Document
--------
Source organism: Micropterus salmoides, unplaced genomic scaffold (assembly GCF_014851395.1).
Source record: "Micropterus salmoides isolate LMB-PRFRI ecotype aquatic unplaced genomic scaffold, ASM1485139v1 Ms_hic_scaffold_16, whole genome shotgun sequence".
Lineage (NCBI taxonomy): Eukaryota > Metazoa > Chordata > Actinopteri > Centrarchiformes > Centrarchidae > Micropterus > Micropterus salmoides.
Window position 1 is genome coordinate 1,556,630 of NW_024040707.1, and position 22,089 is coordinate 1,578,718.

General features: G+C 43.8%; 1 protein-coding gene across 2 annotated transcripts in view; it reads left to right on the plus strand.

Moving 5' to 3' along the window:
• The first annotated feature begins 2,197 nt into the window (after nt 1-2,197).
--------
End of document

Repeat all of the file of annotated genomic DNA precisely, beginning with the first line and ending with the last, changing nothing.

Source organism: Micropterus salmoides, unplaced genomic scaffold (assembly GCF_014851395.1).
Source record: "Micropterus salmoides isolate LMB-PRFRI ecotype aquatic unplaced genomic scaffold, ASM1485139v1 Ms_hic_scaffold_16, whole genome shotgun sequence".
Lineage (NCBI taxonomy): Eukaryota > Metazoa > Chordata > Actinopteri > Centrarchiformes > Centrarchidae > Micropterus > Micropterus salmoides.
Window position 1 is genome coordinate 1,556,630 of NW_024040707.1, and position 22,089 is coordinate 1,578,718.

General features: G+C 43.8%; 1 protein-coding gene across 2 annotated transcripts in view; it reads left to right on the plus strand.

Moving 5' to 3' along the window:
• The first annotated feature begins 2,197 nt into the window (after nt 1-2,197).